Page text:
Australia recently announced that they were decriminalising both MDMA and psilocybin for psychedelic medical treatment to mixed reactions. Some hailed the progressive policy while others were worried that the government was acting prematurely.
As further information is released, there are now fears that the treatment will only be available for “people with money” with the cost to the patient possibly rising to $25,000.
Both psilocybin and MDMA will become available for medicinal use in Australia on July 1st. They will remain classed as a schedule 9 and therefore an illegal drug for all other uses in the country.
The law change was announced by the Therapeutic Goods Administration, Australia’s government authority for medicines. While the new laws allow trained and authorised psychiatrists to prescribe MDMA for post-traumatic stress disorder or psilocybin for treatment-resistant depression, the psychiatrist is expected to source the drugs themselves.
For a standard course of psychedelic treatment, the drugs are expected to cost between $1,000 to $2,000. This is hoped to be reduced when the drugs become supplied commercially. This is just one element of the cost of the treatment, however.
Most of the research published from clinical trials have traditionally had two psychologists present when the patient has consumed the drug along with further therapy sessions in the weeks after.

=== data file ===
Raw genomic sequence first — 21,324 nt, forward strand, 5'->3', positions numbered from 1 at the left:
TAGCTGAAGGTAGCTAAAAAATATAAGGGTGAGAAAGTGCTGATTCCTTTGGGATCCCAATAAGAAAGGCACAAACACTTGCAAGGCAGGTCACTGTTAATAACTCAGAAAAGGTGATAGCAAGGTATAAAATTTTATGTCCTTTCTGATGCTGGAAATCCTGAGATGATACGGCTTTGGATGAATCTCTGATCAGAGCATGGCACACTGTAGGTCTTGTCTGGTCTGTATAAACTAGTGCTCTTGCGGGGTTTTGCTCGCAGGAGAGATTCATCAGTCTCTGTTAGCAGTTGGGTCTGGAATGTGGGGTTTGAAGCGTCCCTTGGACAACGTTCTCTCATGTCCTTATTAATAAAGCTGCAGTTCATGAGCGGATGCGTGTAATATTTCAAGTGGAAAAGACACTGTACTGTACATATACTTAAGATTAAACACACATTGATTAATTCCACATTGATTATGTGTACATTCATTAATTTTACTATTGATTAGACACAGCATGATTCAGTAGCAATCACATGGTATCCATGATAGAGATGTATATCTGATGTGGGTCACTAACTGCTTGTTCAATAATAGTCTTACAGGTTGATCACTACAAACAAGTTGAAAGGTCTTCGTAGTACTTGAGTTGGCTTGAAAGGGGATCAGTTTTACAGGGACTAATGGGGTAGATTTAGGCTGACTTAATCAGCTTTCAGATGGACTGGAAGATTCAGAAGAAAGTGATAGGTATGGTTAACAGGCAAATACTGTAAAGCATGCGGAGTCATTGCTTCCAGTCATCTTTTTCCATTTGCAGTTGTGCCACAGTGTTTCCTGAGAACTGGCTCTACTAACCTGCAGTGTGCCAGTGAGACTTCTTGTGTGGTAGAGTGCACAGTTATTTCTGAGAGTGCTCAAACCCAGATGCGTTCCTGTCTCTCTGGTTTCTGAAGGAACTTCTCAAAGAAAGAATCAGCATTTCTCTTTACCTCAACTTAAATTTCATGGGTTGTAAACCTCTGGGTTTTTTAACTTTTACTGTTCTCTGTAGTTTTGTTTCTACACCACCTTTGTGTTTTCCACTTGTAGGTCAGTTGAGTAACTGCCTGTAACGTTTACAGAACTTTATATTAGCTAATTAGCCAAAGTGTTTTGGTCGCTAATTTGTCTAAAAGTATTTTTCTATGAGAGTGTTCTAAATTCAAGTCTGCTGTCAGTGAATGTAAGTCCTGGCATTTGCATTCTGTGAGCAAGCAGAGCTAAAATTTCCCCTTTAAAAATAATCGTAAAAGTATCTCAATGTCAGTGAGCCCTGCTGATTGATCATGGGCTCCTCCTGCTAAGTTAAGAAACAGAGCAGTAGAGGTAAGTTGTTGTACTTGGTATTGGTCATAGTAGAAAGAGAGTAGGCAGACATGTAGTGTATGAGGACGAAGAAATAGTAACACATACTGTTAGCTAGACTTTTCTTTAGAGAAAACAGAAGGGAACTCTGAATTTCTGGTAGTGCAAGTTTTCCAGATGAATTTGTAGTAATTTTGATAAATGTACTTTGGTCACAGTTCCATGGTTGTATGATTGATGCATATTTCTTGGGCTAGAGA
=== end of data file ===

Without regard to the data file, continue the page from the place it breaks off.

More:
These clinical trials have had the approximated total cost of $20,000 and are conducted without profit in mind.
A further issue yet to be fully resolved is the training regime which allows a psychiatrist to become an authorised prescriber. No detailed guidelines have been published as yet, which likely means that come July 1st there will be a shortage of trained psychiatrists.
Despite the initial high cost, there remains hope from the psychiatric and medical industry that these costs will eventually come down. Much will depend though on the success of the treatment.
Early studies have been positive, but more research is needed to confirm the efficacy of psychedelic treatment. If confirmed then government subsidy could be forthcoming.
Another cost-reducing method would be to create the production capacity of the drug within Australia, thereby reducing any possible import costs.
When the option for this treatment becomes available on July 1st, there will likely not be many within the nation of Australia that can afford it. However, the results of those that do will certainly help and could prove key in determining the positive and negative effects of the treatment.